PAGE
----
Term To Maturity

AAA

DEFINITION of 'Term To Maturity'

The remaining life of a debt instrument. In bonds, term to maturity is the time between when the bond is issued and when it matures (its maturity date), at which time the issuer must redeem the bond by paying the principal (or face value). Between the issue date and maturity date, the bond issuer will make coupon payments to the bond holder.

INVESTOPEDIA EXPLAINS 'Term To Maturity'

Bonds can be grouped into three broad categories depending on their term to maturity: short term (1 to 5 years), intermediate term (5 to 12 years) and long term (12 to 30 years). The longer the term to maturity, the higher the interest rate will tend to be, and the less volatile a bond’s market price will be. Also, the further a bond is from its maturity date, the larger the difference between its purchase price (which fluctuates as market interest rates change) and its redemption value (also called principal, par or face value).

If an investor expects interest rates to increase, she will probably purchase a bond with a shorter term to maturity. She will do this to avoid being locked into a bond that ends up paying a below-market interest rate, or having to sell that bond at a loss to get capital to reinvest in a new, higher-interest bond. The bond’s coupon and term to maturity are used in determining the bond’s market price and its yield to maturity.

For many bonds, the term to maturity is fixed, but a bond’s term to maturity can be changed if the bond has a call provision, a put provision or a conversion provision.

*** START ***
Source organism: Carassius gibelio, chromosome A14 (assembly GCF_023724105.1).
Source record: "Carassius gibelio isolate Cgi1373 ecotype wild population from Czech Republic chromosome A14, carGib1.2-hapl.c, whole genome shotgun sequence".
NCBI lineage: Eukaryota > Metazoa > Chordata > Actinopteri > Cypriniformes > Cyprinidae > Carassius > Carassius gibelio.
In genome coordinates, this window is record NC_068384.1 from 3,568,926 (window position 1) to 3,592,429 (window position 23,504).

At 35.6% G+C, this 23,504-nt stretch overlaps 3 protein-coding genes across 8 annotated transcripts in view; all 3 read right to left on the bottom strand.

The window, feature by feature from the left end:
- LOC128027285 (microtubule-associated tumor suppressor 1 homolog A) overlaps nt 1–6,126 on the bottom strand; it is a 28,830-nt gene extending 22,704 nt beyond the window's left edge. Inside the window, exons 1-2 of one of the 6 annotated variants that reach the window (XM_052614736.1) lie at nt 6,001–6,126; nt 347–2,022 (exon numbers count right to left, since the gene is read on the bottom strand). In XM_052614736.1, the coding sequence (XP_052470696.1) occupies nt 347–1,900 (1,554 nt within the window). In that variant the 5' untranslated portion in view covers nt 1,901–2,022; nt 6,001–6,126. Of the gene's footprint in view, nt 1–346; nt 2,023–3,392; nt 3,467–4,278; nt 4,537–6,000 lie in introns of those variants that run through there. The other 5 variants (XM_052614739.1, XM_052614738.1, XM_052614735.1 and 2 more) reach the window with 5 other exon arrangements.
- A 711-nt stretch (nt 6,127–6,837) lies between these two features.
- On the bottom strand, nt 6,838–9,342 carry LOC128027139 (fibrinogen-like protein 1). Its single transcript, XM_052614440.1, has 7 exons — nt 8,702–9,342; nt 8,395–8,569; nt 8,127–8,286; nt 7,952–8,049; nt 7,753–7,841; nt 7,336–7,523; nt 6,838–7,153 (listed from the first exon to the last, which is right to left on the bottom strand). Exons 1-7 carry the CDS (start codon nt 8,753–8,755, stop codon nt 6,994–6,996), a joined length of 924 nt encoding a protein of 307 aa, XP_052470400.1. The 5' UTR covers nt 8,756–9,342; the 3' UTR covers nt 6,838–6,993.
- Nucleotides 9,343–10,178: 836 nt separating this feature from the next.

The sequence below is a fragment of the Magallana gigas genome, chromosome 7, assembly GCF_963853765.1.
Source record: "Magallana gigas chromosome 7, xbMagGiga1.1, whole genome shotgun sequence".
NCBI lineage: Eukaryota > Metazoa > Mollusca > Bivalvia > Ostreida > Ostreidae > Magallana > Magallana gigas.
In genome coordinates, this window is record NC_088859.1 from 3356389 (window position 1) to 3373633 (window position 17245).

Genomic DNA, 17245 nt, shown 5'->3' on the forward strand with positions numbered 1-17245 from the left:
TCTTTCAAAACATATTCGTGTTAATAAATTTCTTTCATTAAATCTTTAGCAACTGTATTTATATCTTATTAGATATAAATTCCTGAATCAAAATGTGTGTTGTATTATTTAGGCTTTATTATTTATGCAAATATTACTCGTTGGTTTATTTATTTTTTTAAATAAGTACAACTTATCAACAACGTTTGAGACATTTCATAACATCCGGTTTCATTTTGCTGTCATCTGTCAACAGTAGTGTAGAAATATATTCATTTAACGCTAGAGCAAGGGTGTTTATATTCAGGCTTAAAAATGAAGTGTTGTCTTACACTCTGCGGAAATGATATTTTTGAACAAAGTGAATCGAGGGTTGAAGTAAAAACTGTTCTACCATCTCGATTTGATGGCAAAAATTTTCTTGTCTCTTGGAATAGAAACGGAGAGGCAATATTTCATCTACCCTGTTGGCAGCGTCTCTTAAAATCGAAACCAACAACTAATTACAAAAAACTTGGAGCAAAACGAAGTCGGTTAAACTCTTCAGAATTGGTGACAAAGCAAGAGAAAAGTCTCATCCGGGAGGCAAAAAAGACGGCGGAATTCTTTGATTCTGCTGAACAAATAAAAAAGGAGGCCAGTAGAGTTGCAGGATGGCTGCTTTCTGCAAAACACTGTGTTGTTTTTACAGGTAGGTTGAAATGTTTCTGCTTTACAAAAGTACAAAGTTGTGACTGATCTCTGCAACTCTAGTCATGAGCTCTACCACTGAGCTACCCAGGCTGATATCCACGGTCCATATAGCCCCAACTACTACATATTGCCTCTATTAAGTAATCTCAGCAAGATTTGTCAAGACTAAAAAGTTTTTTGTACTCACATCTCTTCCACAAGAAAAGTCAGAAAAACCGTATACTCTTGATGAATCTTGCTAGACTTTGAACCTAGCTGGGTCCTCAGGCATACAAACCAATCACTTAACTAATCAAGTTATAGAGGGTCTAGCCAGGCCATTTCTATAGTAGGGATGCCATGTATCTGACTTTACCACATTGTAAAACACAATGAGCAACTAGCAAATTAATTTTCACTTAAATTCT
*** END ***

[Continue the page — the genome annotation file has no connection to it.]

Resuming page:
RELATED TERMS
  1. Super Sinker

    A bond with long-term coupons but a potentially short maturity. ...
  2. Par Value

    The face value of a bond. Par value for a share refers to the ...
  3. Barbell

    An investment strategy primarily applicable to fixed-income investing, ...
  4. Yield To Maturity (YTM)

    The rate of return anticipated on a bond if held until the maturity ...
  5. Average Effective Maturity

    For a single bond, it is a measure of maturity that takes into ...
  6. Face Value

    The nominal value or dollar value of a security stated by the ...
Related Articles
  1. Perpetual Bonds: An Overview
    Bonds & Fixed Income

    Perpetual Bonds: An Overview

  2. The Wonders Of Convertible Bonds
    Bonds & Fixed Income

    The Wonders Of Convertible Bonds

  3. All About Zero Coupon Bonds
    Bonds & Fixed Income

    All About Zero Coupon Bonds

  4. Know Your Cost Basis For Bonds
    Bonds & Fixed Income

    Know Your Cost Basis For Bonds

comments powered by Disqus
Hot Definitions
  1. 80-10-10 Mortgage

    A mortgage transaction in which a first and second mortgage are simultaneously originated. The first position lien has an ...
  2. Passive ETF

    One of two types of exchange-traded funds (ETFs) available for investors. Passive ETFs are index funds that track a specific ...
  3. Walras' Law

    An economics law that suggests that the existence of excess supply in one market must be matched by excess demand in another ...
  4. Market Segmentation

    A marketing term referring to the aggregating of prospective buyers into groups (segments) that have common needs and will ...
  5. Effective Annual Interest Rate

    An investment's annual rate of interest when compounding occurs more often than once a year. Calculated as the following: ...
  6. Debit Spread

    Two options with different market prices that an investor trades on the same underlying security. The higher priced option ...
Trading Center